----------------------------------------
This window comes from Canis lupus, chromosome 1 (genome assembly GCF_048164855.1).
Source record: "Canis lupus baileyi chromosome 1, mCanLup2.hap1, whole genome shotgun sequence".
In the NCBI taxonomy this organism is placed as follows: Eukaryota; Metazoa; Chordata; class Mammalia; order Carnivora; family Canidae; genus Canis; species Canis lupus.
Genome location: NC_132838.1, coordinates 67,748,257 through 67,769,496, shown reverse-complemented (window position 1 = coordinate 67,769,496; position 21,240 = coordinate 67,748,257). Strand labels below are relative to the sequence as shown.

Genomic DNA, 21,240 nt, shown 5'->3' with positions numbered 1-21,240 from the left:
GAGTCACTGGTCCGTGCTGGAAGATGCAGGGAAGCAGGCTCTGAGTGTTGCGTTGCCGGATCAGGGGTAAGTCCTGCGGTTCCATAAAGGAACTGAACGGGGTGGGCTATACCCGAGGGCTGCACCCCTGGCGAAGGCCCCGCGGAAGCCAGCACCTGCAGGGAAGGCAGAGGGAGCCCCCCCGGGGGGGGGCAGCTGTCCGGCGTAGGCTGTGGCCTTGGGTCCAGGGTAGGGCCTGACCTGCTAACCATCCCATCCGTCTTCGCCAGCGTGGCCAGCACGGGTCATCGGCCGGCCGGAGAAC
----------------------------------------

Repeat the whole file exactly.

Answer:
This window comes from Canis lupus, chromosome 1 (genome assembly GCF_048164855.1).
Source record: "Canis lupus baileyi chromosome 1, mCanLup2.hap1, whole genome shotgun sequence".
In the NCBI taxonomy this organism is placed as follows: Eukaryota; Metazoa; Chordata; class Mammalia; order Carnivora; family Canidae; genus Canis; species Canis lupus.
Genome location: NC_132838.1, coordinates 67,748,257 through 67,769,496, shown reverse-complemented (window position 1 = coordinate 67,769,496; position 21,240 = coordinate 67,748,257). Strand labels below are relative to the sequence as shown.

Genomic DNA, 21,240 nt, shown 5'->3' with positions numbered 1-21,240 from the left:
GAGTCACTGGTCCGTGCTGGAAGATGCAGGGAAGCAGGCTCTGAGTGTTGCGTTGCCGGATCAGGGGTAAGTCCTGCGGTTCCATAAAGGAACTGAACGGGGTGGGCTATACCCGAGGGCTGCACCCCTGGCGAAGGCCCCGCGGAAGCCAGCACCTGCAGGGAAGGCAGAGGGAGCCCCCCCGGGGGGGGGCAGCTGTCCGGCGTAGGCTGTGGCCTTGGGTCCAGGGTAGGGCCTGACCTGCTAACCATCCCATCCGTCTTCGCCAGCGTGGCCAGCACGGGTCATCGGCCGGCCGGAGAAC